Evaluating treatments of borderline personality disorder

Robert S Biskin and Joel Paris

Borderline personality disorder (BPD) is a complex psychiatric disorder that has a history of being difficult to treat. The past two decades have seen remarkable changes in the field with an increasing number of specialized psychotherapies and medications tested. Many of these studies have limitations that are specific to the treatment of BPD, including complexities regarding diagnosis, comorbidities, choice of outcome measures and choice of comparison treatment. Evaluating these studies, particularly in the context of changing diagnostic systems, is highly important. The future of BPD treatment, which can include earlier diagnosis and intervention, as well as integration of different psychotherapies, rests on a solid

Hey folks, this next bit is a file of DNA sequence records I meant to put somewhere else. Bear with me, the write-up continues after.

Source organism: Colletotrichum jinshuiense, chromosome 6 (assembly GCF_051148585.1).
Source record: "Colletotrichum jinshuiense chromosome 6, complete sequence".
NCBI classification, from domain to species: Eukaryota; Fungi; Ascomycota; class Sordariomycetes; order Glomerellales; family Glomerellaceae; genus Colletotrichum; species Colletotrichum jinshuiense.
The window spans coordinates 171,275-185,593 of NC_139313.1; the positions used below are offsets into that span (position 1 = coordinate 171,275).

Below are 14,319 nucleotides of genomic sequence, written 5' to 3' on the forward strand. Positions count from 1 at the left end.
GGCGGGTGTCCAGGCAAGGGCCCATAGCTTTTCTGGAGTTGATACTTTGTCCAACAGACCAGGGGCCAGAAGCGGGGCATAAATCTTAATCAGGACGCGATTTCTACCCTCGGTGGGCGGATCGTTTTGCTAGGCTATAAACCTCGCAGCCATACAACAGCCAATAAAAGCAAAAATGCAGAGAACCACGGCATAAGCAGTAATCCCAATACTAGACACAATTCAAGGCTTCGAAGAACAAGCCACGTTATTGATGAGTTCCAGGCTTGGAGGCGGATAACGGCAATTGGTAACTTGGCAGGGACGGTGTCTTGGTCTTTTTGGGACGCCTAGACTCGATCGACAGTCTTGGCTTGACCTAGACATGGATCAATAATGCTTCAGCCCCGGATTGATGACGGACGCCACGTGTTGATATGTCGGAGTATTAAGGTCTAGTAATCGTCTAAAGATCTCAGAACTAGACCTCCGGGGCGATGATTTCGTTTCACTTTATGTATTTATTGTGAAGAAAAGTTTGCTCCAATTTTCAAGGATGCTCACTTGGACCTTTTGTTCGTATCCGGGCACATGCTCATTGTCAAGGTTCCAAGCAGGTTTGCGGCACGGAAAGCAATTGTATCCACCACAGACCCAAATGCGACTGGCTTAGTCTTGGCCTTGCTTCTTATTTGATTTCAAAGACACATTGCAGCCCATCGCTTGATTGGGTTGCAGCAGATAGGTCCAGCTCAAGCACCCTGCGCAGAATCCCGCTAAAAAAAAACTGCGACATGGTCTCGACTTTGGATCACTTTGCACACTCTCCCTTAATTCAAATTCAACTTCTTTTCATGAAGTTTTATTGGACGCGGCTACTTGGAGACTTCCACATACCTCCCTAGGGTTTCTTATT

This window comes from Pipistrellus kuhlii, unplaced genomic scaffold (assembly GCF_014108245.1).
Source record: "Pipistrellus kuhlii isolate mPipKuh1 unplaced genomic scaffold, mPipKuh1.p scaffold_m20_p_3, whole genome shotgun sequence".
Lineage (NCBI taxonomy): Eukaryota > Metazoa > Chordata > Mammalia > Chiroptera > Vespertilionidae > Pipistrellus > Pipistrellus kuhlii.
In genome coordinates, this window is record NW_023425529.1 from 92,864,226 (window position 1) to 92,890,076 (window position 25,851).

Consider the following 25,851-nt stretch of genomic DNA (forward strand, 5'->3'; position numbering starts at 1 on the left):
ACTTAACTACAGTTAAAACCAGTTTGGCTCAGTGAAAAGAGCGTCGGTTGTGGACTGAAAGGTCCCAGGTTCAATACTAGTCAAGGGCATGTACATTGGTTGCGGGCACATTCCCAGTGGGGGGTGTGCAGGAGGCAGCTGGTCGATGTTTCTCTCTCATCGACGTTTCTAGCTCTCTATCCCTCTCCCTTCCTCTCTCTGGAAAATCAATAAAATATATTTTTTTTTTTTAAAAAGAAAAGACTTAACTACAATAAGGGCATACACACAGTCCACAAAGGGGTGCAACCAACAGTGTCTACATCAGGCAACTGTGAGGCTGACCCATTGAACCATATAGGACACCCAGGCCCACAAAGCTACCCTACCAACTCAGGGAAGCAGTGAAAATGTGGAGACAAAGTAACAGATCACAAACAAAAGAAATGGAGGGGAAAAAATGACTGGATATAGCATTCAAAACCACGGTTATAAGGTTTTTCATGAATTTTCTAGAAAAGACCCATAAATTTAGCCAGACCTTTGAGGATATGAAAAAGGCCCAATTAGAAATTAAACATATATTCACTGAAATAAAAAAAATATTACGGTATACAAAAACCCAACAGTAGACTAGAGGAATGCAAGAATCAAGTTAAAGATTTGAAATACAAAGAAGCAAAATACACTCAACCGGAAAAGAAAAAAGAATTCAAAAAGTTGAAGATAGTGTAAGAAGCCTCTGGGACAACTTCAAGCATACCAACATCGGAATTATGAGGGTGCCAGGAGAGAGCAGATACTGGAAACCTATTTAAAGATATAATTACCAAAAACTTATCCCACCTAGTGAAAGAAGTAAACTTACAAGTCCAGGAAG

understanding of the evidence that exists today.